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Sunday, July 05, 2009
Teens Without Parental Supervision More Likely to Abuse Drugs and Alcohol
Know your teen's friends.
Insist on meeting your teen's friends. When your teen gets together with friends at your house, introduce yourself and ask questions. If your teen seems reluctant to make introductions, offer rides to and from events or host your teen's friends for dinner, for movie night, or to play video games. Make your home an attractive hangout spot for teens by offering plenty of snacks and age-appropriate activities.
Be alert to friends your teen doesn't seem to want you to meet. Be mindful to changes in his or her social circle, too. When teens change friends, it may signal trouble. If something doesn’t seem right to you, do something about it quickly.
Take action if you don't like your teen's friends.
Do you suspect your teen's friends abuse drugs or alcohol? Do they treat your teen poorly? Do they seem to be using your teen? Are there personality conflicts? If you suspect that a friend is a bad influence, no matter what the reason, don't wait to take action. Talk to your son or daughter, air your concerns and expectations, keep a closer watch on them, and, if necessary, encourage your teen to connect with a new circle of friends.
Meet your teen's friends' parents.
Other parents can tell you a great deal about their teen and help you keep closer tabs on yours. To share information about how your teens behave, such as what they like to do and any changes you’ve noticed, consider calling or getting together with other parents on a regular basis.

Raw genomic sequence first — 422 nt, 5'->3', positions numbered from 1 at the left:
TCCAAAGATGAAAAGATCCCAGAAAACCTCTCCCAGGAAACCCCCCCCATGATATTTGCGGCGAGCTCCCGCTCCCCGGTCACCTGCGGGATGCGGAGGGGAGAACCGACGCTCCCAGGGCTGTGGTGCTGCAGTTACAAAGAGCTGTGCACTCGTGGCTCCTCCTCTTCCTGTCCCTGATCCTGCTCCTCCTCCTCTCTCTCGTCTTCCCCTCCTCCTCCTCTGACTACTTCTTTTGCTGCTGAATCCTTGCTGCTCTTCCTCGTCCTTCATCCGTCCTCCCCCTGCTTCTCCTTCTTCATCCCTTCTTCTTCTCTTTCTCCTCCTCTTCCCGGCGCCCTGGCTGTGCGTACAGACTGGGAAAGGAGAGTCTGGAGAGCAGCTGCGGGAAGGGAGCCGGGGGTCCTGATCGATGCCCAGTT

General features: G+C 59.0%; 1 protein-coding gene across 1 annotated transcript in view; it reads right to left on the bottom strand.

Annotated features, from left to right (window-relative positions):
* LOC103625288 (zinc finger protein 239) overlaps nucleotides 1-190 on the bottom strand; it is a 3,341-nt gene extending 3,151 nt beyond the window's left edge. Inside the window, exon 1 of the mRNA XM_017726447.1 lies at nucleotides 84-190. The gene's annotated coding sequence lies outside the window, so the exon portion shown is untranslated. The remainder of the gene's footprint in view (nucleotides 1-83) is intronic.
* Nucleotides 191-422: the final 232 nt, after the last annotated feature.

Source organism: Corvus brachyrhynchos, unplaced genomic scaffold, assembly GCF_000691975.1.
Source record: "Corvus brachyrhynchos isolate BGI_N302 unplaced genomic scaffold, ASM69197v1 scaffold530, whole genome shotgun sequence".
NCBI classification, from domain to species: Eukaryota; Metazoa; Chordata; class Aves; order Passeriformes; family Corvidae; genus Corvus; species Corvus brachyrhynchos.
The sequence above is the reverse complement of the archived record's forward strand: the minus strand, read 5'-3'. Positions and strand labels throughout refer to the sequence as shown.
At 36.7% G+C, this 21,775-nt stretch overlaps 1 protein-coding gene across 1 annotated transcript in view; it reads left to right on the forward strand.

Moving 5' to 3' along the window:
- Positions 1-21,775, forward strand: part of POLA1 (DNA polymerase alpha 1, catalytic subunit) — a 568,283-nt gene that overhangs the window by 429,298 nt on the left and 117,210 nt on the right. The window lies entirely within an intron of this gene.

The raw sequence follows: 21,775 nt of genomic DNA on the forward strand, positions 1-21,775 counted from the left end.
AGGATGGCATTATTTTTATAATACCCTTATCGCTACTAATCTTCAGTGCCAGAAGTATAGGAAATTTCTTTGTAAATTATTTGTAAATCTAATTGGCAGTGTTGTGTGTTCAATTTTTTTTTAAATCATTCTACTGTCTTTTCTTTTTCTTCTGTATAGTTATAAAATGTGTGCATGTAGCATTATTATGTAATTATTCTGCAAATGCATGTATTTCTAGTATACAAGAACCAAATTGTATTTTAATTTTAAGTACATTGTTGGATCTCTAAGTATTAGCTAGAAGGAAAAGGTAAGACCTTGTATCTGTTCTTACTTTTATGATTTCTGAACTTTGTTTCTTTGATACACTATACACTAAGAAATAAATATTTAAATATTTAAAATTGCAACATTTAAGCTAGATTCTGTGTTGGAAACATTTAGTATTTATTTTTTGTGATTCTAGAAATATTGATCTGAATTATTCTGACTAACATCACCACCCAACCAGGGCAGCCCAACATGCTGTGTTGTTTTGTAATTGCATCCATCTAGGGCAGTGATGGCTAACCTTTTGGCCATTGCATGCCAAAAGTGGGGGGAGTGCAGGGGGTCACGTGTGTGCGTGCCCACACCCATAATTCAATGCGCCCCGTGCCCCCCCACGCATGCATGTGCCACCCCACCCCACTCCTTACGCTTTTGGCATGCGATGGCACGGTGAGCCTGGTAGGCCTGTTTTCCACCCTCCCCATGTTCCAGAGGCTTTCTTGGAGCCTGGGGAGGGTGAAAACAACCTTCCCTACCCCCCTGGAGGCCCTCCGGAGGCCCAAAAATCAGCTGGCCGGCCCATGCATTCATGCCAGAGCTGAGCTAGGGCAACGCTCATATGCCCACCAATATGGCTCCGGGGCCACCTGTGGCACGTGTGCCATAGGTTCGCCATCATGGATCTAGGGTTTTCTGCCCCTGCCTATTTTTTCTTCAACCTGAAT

Use your discussions with your teen's friends' parents to determine whether or not their values, particularly with regard to underage drinking and level of supervision, are similar to yours. Be alert to indicators that other parents aren't providing much supervision, such as your teen wanting to spend most of their time with friends at another parent's home. Volunteer to help chaperon parties and outings as often as possible.
Know where your teen spends his or her time.
If there's an emergency, knowing where your child can be found is crucial. Plus, knowing the environment they're in will help you make informed decisions about which influences (good and bad) your teen is being exposed to. If you do not approve of where your teen spends time with friends, find alternatives: your house, a friend's or relative's house, church or temple youth groups, a clubhouse or after-school program, and other places with a trusted adult in charge.